and dwelt in the land of Tob (see Article 11.2. below);
which Kimchi and Ben Gersom think was the name of the lord and owner of the land; Abarbinel and the Targum interprets it, a good land, as Tob denotes; but others suggest it is the name of a city or country, and conjecture says it may be the same as Ishtob, which was not far from the children of Ammon, since they sent there for assistance; “When the people of Ammon saw that they had made themselves repulsive to David, the people of Ammon sent and hired the Syrians of Beth Rehob and the Syrians of Zoba, twenty thousand foot soldiers; and from the king of Maacah one thousand men, and from Ish-Tob twelve thousand men” (2 Sam 10:6; NKJV). Jerom takes it for a country, in which Jephthah dwelt, but that is all he says about it. Junius says it was on the entrance of Arabia Deserta, in the Apocrypha. “Yea, all our brethren that were in the places of Tobie are put to death: their wives and their children also they have carried away captives, and borne away their stuff; and they have destroyed there about a thousand men” (1 Maccabees 5:13). “Then departed they from thence seven hundred and fifty furlongs, and came to Characa unto the Jews that are called Tubieni” (2 Maccabees 12:17), where the inhabitants of it are called Tobienians or Tubienians. Finally, it has been proposed that the governor of the country was called Tob; and Tob may be identified as et-Taiyibeh, some fifteen miles east of Ramoth-Gilead; and it may be a district in the north-east part of Perea, on the border of Syria, or between Syria and the Ammonites. As far as what is the correct location of Tob, your guess would be as good as mine.
It is also unclear why Jephthah chose to flee to the land of Tob. We can only speculate, but presumably it was the land of his maternal ancestors and an "Aramean" settlement.
and there were gathered vain men to Jephthah;
not wicked men, but empty men, whose pockets were empty. Abarbinel interprets it to mean men without money; they had nothing to live on, no more than Jephthah; but, they joined him because he was a valiant man, who offered the possibility of a better life.
Jephthah had become the leader of a band of desperados. Here is this man with three hurdles to surmount before he can become a leader for his country: he is the son of a harlot; he has been exiled by his brethren; and he is the leader of a despised, rejected group. He is not a very likely man to be used; but, you see, God uses men like this. God moves in mysterious ways, and He chooses men that are despised in this world. God also humbles those whom He intends to use. He humbled Joseph, He humbled Moses, and He humbled David. Our Lord humbled Himself. He is “despised and rejected of men.” He is the “Stone which the builders rejected,” but which was made the head of the corner. His enemies said, “We will not have this Man reign over us.” Yet God has highly exalted Him and given Him a name that is above every name.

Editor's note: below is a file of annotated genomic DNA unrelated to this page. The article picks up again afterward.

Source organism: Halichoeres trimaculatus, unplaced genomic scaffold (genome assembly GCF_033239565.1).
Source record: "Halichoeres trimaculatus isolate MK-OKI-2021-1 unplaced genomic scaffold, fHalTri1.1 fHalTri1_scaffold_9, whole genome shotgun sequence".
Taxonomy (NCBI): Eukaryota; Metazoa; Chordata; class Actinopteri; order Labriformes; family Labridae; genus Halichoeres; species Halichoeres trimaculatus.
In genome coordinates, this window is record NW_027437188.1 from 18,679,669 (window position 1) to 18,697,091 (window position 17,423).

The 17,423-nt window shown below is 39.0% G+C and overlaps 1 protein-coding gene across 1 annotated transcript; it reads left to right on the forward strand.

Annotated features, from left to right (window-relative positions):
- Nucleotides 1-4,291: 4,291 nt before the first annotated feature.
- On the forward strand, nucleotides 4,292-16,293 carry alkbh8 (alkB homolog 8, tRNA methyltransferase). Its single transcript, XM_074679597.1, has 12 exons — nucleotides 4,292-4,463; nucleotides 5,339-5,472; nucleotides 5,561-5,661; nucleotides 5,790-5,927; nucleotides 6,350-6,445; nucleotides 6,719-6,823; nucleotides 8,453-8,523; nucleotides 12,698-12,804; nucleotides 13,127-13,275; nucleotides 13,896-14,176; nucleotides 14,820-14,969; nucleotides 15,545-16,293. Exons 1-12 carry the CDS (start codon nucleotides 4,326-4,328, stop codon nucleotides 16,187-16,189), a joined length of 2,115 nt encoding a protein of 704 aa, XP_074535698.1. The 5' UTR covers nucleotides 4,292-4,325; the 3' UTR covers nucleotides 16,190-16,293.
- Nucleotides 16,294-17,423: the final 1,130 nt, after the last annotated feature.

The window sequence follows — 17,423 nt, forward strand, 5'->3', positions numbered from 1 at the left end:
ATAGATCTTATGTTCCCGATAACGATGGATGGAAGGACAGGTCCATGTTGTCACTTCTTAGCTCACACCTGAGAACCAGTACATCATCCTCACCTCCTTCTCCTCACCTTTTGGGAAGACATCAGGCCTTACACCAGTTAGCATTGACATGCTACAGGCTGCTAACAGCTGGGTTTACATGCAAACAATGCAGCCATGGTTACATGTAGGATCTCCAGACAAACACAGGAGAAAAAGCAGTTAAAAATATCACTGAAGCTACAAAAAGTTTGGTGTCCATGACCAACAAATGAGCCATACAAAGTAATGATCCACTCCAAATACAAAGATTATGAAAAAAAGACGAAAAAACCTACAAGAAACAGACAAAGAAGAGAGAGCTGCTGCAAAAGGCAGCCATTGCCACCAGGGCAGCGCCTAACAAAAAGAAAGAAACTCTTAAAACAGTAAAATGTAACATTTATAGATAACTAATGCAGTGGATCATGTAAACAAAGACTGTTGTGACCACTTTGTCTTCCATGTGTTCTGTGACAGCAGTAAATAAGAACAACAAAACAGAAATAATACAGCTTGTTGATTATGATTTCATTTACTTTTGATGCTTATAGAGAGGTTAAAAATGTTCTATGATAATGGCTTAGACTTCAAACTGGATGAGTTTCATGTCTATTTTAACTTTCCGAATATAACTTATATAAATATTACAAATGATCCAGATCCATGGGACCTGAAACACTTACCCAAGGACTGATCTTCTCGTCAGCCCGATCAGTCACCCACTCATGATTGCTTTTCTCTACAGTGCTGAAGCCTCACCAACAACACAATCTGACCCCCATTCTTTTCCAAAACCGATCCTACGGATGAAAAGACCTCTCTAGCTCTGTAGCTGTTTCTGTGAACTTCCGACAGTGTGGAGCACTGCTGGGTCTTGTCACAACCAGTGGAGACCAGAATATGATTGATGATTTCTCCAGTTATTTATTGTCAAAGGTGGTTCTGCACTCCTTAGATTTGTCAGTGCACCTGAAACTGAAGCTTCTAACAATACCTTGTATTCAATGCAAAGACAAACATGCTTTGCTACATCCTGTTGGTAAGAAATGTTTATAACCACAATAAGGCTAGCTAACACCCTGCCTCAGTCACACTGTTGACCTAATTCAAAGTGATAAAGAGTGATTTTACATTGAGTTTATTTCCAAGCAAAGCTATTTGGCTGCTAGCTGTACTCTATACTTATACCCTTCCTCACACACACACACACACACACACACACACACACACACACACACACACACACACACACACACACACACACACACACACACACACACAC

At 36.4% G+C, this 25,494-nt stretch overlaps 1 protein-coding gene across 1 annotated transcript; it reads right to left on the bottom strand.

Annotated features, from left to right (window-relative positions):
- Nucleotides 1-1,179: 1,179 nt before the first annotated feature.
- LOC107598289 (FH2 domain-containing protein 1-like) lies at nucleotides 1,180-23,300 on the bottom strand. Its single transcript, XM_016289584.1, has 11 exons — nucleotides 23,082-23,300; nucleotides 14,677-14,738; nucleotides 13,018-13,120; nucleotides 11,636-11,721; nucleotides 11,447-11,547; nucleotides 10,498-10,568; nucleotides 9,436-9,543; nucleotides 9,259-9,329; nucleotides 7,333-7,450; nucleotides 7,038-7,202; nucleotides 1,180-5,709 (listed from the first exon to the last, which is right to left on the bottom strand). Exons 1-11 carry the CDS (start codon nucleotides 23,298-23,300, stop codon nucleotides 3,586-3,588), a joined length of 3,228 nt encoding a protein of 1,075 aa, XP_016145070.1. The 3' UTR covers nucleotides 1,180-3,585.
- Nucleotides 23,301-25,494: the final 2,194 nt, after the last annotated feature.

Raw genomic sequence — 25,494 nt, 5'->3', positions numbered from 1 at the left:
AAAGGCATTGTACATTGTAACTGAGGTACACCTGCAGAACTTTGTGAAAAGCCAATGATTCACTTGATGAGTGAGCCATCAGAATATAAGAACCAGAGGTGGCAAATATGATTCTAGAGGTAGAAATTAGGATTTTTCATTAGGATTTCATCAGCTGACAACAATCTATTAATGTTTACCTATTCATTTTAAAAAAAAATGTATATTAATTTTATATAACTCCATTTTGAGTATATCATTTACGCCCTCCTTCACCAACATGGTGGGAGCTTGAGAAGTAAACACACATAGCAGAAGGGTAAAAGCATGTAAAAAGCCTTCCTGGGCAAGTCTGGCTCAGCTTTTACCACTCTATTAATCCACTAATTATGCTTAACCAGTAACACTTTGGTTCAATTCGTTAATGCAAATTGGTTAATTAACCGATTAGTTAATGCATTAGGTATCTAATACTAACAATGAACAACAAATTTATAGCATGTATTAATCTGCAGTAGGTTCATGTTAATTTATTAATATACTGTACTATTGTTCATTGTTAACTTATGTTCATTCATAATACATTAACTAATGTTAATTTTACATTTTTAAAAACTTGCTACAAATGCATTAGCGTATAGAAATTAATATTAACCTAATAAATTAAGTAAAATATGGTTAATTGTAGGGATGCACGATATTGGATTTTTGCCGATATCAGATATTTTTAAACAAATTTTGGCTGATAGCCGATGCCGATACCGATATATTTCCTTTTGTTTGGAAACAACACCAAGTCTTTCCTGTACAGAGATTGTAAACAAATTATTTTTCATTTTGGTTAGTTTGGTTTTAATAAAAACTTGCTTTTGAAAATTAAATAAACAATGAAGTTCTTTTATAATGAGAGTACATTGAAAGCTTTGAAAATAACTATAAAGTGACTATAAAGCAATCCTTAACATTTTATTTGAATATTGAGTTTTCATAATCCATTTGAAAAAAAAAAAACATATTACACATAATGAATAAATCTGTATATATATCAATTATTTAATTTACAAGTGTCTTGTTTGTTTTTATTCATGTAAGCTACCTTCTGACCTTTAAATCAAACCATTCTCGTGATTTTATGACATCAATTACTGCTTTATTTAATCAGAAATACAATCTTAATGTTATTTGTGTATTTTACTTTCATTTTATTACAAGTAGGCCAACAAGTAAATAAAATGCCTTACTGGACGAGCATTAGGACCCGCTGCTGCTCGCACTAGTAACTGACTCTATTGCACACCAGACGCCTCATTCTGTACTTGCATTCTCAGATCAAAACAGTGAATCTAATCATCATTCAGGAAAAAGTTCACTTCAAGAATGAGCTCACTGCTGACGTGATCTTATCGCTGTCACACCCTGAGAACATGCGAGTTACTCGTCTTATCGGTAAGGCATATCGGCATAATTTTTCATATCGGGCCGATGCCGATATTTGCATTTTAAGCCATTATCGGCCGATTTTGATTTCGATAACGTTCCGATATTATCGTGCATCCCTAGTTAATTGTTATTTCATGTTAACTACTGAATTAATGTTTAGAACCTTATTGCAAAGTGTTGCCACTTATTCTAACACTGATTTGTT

There are those today, friends, who claim to be sons of God, but they are not. They are illegitimate in that they have not been born again. You can only become a legitimate son of God by trusting the Lord Jesus Christ.
Abimelech enlisted the same type of men as Jephthah did, or at least they were considered to be; “So they gave him seventy shekels of silver from the temple of Baal-Berith, with which Abimelech hired worthless and reckless men; and they followed him” (Judges 9:4; NKJV). We should not think of Jephthah as the leader of a band of criminals; Clarke calls them worthless men: "The word as it is used here may mean poor persons, without property, and without employment." He and his band probably operated more in the manner of David and his group years later (1 Samuel 25:4-8), protecting cities and settlements from marauders, and receiving pay from those whom they helped